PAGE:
Logistics News, Port News

Port of Newcastle puts clean energy future to community

Community feedback will be key in the next stage of the Port of Newcastle’s Clean Energy Precinct project

The Port of Newcastle’s planned Clean Energy Precinct project is set to take its next step, as Newcastle and Hunter residents are being briefed about the details of the project over the coming week.

The planned Precinct, set to be built on a 220-hectare piece of land on Kooragang Island just off the north shore of Newcastle, will repurpose a former industrial steelworks waste emplacement facility.

Community consultation sessions regarding the project are being held at Pelibri Place on Hannell Street, Wickham with the dates confirmed as:

  • Monday August 28, 4-7pm
  • Thursday August 31, 4-7pm
  • Saturday September 2, 9am-12pm

After sitting in on these ‘drop-in’ sessions, residents will be encouraged to give their feedback on the Port’s clean energy initiatives, in a move that CEO Craig Carmody believes will benefit the city’s economy greatly.

“We are at the forefront of shaping a new economy and our diversification projects are underpinned by our determination to future-proof one of our city’s critical assets,” Carmody says.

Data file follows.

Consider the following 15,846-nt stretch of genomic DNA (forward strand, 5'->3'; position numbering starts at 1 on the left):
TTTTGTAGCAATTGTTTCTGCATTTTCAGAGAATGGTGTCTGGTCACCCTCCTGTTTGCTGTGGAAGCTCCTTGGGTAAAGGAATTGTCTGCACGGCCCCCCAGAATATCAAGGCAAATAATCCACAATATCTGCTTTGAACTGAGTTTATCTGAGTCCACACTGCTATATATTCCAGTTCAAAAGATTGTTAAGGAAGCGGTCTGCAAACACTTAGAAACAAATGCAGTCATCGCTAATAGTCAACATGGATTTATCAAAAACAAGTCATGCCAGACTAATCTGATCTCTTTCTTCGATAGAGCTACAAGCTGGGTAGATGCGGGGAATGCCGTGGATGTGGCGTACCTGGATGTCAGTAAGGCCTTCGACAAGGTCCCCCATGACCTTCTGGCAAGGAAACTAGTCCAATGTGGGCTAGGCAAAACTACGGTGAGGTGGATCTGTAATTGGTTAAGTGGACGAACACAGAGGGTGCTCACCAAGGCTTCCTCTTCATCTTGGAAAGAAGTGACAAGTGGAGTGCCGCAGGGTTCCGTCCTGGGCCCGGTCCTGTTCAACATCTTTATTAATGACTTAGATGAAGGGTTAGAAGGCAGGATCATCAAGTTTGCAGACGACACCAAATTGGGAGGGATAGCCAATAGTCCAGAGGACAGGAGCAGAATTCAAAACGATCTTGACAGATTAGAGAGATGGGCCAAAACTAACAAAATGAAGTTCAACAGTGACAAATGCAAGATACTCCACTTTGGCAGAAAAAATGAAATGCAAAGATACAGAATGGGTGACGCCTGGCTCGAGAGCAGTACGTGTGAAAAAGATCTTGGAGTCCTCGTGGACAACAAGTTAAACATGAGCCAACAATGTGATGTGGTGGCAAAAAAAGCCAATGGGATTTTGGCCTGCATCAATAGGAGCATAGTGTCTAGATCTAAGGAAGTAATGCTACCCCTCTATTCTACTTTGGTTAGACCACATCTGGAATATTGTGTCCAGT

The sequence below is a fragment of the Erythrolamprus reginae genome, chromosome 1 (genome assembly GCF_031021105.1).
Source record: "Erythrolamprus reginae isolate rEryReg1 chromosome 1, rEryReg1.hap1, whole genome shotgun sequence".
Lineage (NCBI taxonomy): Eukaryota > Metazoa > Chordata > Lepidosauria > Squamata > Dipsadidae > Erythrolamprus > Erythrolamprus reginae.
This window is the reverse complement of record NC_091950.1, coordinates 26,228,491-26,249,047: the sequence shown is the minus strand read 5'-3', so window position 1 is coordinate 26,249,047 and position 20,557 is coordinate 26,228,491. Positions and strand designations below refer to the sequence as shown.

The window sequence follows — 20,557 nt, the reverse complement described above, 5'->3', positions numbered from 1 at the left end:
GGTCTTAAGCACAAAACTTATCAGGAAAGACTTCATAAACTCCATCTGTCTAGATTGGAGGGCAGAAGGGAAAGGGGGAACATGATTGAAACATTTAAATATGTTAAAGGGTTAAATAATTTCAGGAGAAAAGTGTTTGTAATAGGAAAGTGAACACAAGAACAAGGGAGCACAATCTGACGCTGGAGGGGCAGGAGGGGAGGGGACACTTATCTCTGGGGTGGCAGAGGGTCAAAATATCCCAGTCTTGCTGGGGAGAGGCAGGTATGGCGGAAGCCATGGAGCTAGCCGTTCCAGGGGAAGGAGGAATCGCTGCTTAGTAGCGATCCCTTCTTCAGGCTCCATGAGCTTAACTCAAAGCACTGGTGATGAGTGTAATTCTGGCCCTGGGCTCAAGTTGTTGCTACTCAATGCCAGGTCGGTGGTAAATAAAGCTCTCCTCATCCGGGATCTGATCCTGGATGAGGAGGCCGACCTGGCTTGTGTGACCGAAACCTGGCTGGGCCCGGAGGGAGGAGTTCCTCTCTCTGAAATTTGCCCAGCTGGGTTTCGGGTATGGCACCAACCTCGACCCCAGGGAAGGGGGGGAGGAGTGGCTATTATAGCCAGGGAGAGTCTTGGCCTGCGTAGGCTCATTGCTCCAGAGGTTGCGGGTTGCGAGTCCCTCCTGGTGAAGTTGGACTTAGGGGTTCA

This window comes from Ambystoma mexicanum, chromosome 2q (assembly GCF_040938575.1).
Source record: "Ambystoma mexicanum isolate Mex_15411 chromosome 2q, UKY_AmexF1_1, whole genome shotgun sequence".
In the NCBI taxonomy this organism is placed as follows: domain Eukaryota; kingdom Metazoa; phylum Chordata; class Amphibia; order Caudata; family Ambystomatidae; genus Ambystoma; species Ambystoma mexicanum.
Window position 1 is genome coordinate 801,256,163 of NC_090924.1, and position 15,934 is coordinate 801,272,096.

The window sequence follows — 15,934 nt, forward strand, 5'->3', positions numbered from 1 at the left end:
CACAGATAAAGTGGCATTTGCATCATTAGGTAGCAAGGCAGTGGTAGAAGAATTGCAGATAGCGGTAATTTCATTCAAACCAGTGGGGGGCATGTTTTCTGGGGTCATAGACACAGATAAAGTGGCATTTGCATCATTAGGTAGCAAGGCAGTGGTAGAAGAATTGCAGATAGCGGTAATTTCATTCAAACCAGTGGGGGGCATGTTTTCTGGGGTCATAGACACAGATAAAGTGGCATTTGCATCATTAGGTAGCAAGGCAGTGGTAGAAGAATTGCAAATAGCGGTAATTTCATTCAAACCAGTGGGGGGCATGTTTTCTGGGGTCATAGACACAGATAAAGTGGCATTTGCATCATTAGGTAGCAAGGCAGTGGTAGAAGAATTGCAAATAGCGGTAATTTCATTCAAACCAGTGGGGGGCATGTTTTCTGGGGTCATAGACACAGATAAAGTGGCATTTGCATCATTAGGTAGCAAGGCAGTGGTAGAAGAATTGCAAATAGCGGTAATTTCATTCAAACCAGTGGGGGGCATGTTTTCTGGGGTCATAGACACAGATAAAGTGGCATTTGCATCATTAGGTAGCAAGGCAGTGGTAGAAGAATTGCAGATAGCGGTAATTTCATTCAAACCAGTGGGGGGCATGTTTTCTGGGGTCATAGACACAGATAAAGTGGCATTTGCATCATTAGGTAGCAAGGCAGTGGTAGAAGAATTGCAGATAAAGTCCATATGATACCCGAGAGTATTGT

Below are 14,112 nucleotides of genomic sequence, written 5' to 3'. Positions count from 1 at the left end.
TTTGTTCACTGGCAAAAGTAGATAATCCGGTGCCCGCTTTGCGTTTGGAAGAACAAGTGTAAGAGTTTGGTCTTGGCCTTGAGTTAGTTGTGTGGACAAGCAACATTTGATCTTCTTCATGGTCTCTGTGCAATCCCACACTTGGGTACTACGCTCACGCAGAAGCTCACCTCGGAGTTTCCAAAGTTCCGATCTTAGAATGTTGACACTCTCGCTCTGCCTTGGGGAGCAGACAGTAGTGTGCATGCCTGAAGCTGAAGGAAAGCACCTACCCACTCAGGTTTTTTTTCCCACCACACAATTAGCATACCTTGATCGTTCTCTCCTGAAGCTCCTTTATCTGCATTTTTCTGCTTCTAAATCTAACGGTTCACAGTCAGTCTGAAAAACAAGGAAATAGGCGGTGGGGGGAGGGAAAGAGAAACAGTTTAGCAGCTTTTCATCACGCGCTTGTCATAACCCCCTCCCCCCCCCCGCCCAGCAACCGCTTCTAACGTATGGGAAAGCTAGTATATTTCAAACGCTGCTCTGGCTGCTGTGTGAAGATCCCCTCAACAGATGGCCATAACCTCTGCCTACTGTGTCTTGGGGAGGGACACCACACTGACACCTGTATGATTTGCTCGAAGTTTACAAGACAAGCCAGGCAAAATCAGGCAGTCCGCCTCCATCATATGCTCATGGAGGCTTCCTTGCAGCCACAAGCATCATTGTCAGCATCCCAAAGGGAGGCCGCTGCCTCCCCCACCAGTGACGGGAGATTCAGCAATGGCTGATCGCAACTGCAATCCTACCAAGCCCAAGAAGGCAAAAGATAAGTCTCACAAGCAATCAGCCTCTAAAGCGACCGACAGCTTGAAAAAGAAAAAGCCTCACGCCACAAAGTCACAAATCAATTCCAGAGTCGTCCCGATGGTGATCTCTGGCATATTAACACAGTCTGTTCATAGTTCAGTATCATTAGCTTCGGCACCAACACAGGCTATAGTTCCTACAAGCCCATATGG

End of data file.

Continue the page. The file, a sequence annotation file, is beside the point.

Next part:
“With more than 5800 jobs projected to be created from the Port’s Clean Energy Precinct, this project will have multi-generation impact across the Hunter.”

The consultation sessions will be by those most closely tied to the project – the project team itself, technical specialists and environmental specialists for the Port and WSP, which is working alongside the Port on the project.

Carmody says that this will not only give the community the best opportunity to understand the next steps of the plan, but also shape it themselves.

“Community feedback will be sought and valued throughout the life of the project, and we have reached a stage in planning for the Clean Energy Precinct where we can walk interested community members through our planning to date, and gain insight into any questions or concerns they might have,” Carmody says.

“Obtaining feedback from our community is not just a tick-box part of our planning process. In establishing a new economy that will benefit the region, it is critical that we bring our community on this journey with us, educate them to understand the project, and for the Port to hear and consider all views.”

The project is backed by a $100 million federal government funding commitment, and aims to make Newcastle and the greater Hunter Region a national leader in clean energy manufacturing.

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